Ryan Opens New Visitors' Center At Giant City State Park
FOR IMMEDIATE RELEASE
August 31, 1999
MAKANDA - Governor George H. Ryan cut the ribbon and opened a new visitors' center at the Giant City State Park that is designed to help tourism grow at the park and throughout Southern Illinois.
"You can't help but to feel good as you soak in the sights of this park," Ryan said. "It is a terrific destination for families from around the state and around the country. More than 1.3 million people visit Giant City each year and we want to continue to increase the number of tourists who visit this beautiful park.
"We want to welcome our visitors and provide them information about the bluffs and rock formations, the wildlife and Little Grassy Lake," the governor added.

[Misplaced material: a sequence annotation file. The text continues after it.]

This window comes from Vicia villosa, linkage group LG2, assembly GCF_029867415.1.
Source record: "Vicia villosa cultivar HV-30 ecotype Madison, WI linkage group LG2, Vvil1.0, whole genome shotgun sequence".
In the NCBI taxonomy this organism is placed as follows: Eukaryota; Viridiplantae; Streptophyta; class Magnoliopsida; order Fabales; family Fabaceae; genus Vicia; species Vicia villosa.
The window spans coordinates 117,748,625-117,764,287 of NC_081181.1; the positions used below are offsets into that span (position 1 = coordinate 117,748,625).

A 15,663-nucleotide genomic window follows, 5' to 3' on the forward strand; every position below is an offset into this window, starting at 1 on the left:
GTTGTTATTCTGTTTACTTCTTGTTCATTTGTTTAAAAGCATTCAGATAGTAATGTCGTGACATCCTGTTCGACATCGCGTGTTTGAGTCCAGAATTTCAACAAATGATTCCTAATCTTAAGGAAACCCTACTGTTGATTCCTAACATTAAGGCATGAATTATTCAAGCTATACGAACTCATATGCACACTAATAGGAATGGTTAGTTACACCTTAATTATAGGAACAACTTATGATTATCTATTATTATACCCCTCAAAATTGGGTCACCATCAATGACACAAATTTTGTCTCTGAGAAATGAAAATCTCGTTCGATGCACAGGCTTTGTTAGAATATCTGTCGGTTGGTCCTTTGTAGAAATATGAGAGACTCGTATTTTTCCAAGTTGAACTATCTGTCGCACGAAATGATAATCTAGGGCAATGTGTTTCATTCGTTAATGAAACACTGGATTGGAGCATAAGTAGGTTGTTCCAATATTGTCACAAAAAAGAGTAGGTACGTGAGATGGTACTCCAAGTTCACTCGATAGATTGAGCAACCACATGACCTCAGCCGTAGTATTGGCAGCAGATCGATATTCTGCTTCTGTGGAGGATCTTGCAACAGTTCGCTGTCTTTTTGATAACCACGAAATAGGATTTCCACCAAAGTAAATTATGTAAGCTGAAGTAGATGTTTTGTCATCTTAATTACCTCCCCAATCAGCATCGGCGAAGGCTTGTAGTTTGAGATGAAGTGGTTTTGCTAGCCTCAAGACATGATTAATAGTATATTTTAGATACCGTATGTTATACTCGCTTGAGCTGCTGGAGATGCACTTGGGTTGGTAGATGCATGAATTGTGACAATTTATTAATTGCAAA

Giant City had a visitors' center that was destroyed by fire in 1980. Construction on the new center began in 1998.
Ryan noted that the new $1.4 million center is more than just an attractive new building for Giant City, it also is an important investment in the Illinois economy.
"The tourism business is one of the most important in Illinois," Ryan said. "It contributes $21 billion to our state economy. Travel and tourism account for one in every 10 Illinois jobs. We want to make sure we are serving our customers so that they come back again and again and bring along friends, neighbors and relatives to enjoy the wonders of Giant City State Park."
The 4,725-square-foot visitors' center, which is located near Giant City Lodge, includes room for interpretive displays, an audio-visual room for educational programs, offices and a gift shop. The complex also includes a parking area for cars, buses and camper units. The stone and timber building is designed to fit in with the area's natural surroundings and to compliment the Lodge, which was built in the 1930s by the Civilian Conservation Corps.
Giant City is a 4,000 acre state park in the Shawnee National Forest. The park, administered by the Illinois Department of Natural Resources, is so named because the large sandstone bluffs and rock formations appear to form streets or alleys of a "giant city."